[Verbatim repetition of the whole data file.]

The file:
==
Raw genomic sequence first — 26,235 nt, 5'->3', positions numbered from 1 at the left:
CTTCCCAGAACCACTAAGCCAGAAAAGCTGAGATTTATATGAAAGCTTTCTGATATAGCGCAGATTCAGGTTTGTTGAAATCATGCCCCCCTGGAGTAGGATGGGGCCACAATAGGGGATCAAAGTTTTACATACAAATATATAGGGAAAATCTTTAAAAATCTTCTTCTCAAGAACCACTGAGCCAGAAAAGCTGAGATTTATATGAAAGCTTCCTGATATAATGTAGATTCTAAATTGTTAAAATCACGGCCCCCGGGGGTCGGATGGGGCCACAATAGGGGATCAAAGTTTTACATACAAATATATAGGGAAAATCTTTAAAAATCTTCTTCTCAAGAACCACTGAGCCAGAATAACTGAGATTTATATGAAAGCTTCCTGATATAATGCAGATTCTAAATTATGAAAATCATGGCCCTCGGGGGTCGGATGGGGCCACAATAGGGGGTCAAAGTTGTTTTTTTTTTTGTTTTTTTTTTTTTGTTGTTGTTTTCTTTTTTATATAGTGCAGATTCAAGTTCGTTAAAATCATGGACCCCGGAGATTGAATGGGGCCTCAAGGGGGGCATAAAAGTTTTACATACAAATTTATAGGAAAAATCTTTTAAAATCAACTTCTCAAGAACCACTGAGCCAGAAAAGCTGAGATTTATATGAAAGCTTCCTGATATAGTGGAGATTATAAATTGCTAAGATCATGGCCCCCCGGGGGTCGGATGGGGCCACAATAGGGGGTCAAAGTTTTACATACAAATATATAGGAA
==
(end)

Raw genomic sequence first — 26,235 nt, 5'->3', positions numbered from 1 at the left:
CTTCCCAGAACCACTAAGCCAGAAAAGCTGAGATTTATATGAAAGCTTTCTGATATAGCGCAGATTCAGGTTTGTTGAAATCATGCCCCCCTGGAGTAGGATGGGGCCACAATAGGGGATCAAAGTTTTACATACAAATATATAGGGAAAATCTTTAAAAATCTTCTTCTCAAGAACCACTGAGCCAGAAAAGCTGAGATTTATATGAAAGCTTCCTGATATAATGTAGATTCTAAATTGTTAAAATCACGGCCCCCGGGGGTCGGATGGGGCCACAATAGGGGATCAAAGTTTTACATACAAATATATAGGGAAAATCTTTAAAAATCTTCTTCTCAAGAACCACTGAGCCAGAATAACTGAGATTTATATGAAAGCTTCCTGATATAATGCAGATTCTAAATTATGAAAATCATGGCCCTCGGGGGTCGGATGGGGCCACAATAGGGGGTCAAAGTTGTTTTTTTTTTTGTTTTTTTTTTTTTGTTGTTGTTTTCTTTTTTATATAGTGCAGATTCAAGTTCGTTAAAATCATGGACCCCGGAGATTGAATGGGGCCTCAAGGGGGGCATAAAAGTTTTACATACAAATTTATAGGAAAAATCTTTTAAAATCAACTTCTCAAGAACCACTGAGCCAGAAAAGCTGAGATTTATATGAAAGCTTCCTGATATAGTGGAGATTATAAATTGCTAAGATCATGGCCCCCCGGGGGTCGGATGGGGCCACAATAGGGGGTCAAAGTTTTACATACAAATATATAGGAA